Shanghai Composite index falls 116 points on Reserve Rate Hike


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[B]Shanghai Composite index falls 116 points on Reserve Rate Hike [/B]
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This Friday the Shanghai Composite index fell 116.48 points to 5,277.18 after the [B]People?s Bank of China [/B]central bank raised the amount of reserves banks are required to hold. The performance of other Asian markets was mixed. In Hong Kong, the Hang Seng index was 67 points lower than yesterday to close at 23.982. In South Korea, the Kospi closed 0.21 percent lower at 1,884. On the other hand, in Singapore, the Straits Times index advanced 0.66 percent to close at 3,488 and in Taiwan, the Taiex, advanced 1 point to close at 9,018.

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[B]People?s Bank of China Raises the Reserve Requirement Ratio[/B]

Yesterday, we said that the People?s Bank of China is implementing a series of financial measures to strengthen macro-economic management and to maintain balanced monetary aggregates and today the PBOC surprised the markets by further tightening the Chinese financial system. The central bank said that “In order to strengthen liquidity management in the banking system and check the excessive growth of monetary credit, the People?s Bank of China has decided to raise the RMB reserve requirement ratio for depository financial institutions by 0.5 percentage points as of September 25, 2007”. Since the beginning of 2007, on six occasions the PBC increased the reserve requirement ratios of financial institutions by 3 percentage points and on three occasions it raised the benchmark interest rates on loans and deposits of financial institutions. Other financial instruments such as open market operations and reserve requirement policies were also employed to withdraw excess liquidity from the system.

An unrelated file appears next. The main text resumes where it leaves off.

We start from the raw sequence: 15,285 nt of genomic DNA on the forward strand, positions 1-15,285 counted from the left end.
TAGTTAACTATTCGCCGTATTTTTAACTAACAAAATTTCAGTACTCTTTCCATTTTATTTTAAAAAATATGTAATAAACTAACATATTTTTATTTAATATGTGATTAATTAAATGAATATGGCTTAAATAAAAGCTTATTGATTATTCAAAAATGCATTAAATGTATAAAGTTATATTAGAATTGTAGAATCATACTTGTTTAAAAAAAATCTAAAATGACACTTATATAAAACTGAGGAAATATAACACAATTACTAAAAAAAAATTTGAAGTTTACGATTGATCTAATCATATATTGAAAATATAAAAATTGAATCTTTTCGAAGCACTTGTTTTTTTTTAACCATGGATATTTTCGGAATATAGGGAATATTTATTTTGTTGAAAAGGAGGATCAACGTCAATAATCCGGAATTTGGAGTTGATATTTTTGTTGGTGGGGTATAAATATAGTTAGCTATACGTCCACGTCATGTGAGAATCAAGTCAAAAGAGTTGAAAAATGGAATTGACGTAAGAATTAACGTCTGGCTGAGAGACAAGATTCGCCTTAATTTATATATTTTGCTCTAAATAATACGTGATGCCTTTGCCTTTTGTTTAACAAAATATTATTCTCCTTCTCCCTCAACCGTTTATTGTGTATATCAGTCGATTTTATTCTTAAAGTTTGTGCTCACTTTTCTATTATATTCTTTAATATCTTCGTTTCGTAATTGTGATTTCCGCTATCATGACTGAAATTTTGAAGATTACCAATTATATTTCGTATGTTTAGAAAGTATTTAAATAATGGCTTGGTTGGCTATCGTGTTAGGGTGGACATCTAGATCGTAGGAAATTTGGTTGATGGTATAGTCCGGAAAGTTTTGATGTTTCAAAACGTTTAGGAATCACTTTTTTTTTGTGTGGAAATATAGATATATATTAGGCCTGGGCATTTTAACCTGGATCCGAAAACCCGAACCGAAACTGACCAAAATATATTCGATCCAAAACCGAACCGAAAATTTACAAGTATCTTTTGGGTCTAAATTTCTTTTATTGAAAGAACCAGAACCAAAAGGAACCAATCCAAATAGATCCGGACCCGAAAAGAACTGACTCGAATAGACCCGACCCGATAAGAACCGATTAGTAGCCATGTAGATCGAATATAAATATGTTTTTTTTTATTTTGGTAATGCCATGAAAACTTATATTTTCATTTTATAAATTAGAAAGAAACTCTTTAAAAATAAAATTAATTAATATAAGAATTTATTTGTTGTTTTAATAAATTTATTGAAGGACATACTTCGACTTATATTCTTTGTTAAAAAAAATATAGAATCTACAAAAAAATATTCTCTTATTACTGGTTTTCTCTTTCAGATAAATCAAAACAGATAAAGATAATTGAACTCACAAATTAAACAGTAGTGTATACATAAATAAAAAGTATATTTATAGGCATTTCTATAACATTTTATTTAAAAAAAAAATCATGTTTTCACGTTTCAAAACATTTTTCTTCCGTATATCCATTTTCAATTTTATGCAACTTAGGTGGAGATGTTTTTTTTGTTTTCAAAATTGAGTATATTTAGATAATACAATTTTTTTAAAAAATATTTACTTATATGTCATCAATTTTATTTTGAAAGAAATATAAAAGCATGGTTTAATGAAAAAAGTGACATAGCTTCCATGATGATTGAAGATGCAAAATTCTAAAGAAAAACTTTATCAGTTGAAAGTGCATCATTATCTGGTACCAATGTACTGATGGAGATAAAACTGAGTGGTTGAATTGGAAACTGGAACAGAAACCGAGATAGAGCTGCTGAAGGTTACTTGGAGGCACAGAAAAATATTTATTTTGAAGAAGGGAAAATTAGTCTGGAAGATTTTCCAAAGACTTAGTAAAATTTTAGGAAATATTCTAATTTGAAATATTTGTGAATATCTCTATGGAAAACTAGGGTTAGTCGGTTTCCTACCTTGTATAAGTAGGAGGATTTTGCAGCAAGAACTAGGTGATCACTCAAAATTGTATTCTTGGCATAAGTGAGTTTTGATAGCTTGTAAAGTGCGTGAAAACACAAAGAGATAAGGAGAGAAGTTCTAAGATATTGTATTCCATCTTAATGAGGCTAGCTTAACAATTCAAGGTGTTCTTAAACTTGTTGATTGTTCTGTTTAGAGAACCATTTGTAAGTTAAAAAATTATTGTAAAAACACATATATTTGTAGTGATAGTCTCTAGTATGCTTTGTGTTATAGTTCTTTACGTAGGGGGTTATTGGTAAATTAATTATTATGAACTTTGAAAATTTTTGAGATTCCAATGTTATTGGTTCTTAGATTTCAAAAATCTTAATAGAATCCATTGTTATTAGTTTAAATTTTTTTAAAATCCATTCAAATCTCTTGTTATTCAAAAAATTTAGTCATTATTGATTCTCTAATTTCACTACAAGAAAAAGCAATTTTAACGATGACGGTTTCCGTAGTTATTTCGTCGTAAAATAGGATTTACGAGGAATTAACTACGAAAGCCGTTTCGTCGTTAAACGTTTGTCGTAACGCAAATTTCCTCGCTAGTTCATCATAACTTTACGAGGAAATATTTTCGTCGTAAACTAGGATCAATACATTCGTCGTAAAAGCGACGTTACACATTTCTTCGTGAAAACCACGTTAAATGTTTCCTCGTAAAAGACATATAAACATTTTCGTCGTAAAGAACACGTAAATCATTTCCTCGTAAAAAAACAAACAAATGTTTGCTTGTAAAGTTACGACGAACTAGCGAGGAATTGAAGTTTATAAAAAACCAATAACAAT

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[B]The Chinese yuan closed at 7.5395 against the US dollar on speculation the People’s Bank of China (PBOC) will continue to increase interest rates to control inflation and remove excess liquidity. Moreover, Chinese Yuan 1 year non-deliverable-forwards traded at 7.1795 to the dollar, anticipating the yuan could be almost 5 percent stronger in one year’s time. [/B]